Tuesday, July 03, 2012
this is from Andy's blog; it's a conversation he had with Aimee the first day they were allowed to take her outside:
“So Aimee, how do you really feel about everything that has happened the past 49 days?” I asked.
“It’s okay,” she responded after a bit of thought.
“Okay how?” I dug deeper.
Aimee pondered the question for a moment. She’s always been very thoughtful and she doesn’t speak on the fly without knowing where she’s going. Aimee seems to always be two steps ahead. I bet she’d make a very good chess player.
“I don’t have any regrets about what has happened. I don’t focus on what I’ve lost, I would rather focus on what I’ve gained. I feel like I’ve been blessed.”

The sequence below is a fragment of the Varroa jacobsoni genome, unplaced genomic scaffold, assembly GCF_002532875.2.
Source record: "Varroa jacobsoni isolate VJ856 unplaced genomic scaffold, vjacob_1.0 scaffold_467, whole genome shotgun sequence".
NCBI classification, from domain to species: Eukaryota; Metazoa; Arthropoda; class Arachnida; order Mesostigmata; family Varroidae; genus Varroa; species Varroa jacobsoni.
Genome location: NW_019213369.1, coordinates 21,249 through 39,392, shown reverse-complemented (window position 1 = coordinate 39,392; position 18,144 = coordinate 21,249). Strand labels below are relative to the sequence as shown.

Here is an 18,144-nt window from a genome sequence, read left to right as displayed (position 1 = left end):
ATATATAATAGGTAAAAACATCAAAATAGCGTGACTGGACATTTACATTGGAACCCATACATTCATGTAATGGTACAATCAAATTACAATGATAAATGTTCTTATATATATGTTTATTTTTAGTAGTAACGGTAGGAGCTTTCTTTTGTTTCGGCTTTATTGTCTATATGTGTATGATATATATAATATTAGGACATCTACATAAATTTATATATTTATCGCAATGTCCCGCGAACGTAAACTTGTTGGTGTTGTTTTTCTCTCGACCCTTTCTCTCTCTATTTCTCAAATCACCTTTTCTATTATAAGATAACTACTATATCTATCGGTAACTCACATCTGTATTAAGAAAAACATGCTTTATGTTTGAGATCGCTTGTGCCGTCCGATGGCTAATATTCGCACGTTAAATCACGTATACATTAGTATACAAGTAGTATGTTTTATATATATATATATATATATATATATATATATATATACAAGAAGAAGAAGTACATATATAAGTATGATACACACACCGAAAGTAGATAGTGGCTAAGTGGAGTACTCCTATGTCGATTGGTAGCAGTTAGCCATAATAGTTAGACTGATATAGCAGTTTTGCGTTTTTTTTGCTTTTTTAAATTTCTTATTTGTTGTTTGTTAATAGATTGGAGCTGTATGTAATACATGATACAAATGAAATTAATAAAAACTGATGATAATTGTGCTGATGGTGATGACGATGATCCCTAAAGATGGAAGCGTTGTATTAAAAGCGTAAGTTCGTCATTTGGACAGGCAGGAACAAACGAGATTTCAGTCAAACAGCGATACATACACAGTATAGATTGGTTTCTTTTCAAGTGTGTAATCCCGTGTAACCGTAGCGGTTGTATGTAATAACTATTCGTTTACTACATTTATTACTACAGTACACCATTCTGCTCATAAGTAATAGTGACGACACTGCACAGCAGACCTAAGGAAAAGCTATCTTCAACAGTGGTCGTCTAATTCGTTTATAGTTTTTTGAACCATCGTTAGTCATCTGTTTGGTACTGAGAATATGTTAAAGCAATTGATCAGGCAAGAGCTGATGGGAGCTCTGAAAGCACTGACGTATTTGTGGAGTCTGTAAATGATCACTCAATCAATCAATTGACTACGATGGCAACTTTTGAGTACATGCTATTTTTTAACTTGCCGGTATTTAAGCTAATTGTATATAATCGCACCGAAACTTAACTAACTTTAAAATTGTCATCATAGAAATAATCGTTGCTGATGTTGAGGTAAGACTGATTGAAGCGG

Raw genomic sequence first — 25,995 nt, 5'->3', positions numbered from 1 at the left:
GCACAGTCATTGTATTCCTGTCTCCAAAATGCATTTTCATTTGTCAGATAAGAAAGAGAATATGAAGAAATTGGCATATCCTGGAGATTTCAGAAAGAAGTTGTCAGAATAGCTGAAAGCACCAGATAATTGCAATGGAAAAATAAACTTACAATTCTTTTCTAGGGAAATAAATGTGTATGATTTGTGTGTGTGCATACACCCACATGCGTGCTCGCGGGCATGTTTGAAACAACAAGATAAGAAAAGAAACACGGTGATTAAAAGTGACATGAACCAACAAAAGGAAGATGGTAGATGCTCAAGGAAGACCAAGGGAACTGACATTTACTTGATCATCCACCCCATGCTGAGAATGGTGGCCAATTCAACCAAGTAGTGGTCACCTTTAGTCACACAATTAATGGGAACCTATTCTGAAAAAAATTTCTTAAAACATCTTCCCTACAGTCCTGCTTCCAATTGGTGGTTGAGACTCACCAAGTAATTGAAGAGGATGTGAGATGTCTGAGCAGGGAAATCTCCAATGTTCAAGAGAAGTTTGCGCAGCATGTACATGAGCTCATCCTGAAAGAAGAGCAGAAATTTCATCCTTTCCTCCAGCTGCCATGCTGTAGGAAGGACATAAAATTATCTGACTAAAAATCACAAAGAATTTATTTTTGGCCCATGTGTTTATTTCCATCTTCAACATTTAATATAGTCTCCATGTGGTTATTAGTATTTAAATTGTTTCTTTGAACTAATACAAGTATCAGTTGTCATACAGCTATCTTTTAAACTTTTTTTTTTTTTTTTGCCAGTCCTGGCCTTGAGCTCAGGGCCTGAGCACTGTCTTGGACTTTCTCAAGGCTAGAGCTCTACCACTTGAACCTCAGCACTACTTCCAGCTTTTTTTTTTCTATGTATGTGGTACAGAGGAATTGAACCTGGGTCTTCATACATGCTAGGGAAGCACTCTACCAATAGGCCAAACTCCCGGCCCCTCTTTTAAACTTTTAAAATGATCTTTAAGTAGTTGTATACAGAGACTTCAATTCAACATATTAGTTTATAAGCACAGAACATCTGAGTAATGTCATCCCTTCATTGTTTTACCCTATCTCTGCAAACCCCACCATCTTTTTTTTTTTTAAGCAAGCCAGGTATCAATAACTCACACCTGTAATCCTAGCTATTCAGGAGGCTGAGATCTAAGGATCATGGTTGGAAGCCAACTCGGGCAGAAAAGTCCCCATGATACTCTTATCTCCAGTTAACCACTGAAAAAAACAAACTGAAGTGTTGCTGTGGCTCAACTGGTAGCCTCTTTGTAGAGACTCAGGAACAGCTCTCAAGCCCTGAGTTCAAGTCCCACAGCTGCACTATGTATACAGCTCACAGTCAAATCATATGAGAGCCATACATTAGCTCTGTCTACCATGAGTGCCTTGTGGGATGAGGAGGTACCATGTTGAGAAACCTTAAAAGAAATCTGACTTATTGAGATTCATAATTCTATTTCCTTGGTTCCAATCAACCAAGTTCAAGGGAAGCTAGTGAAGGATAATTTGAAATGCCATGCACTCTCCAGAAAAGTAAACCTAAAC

I was stunned by her response. I hadn’t anticipated this from her. It wasn’t that I was surprised about her lack of regrets, but her comment on being blessed caught me off guard. Keep in mind that I have said this to the media, that we’ve been blessed by God that Aimee is alive, so I thought this is what she meant by that statement.
“Yes Aimee,” I replied, “I feel blessed that you are alive.”
Aimee shook her head. “No, I didn’t mean it like that.”
“Then what do you mean?”
“I mean that I am blessed to have the opportunity to experience something that not many other people have the chance to experience. I am blessed to be able to have a challenge that not many others get to have. I am blessed to have the capacity to share my experience with others and have a chance to improve the quality of someone else’s life. I’m blessed to be different.”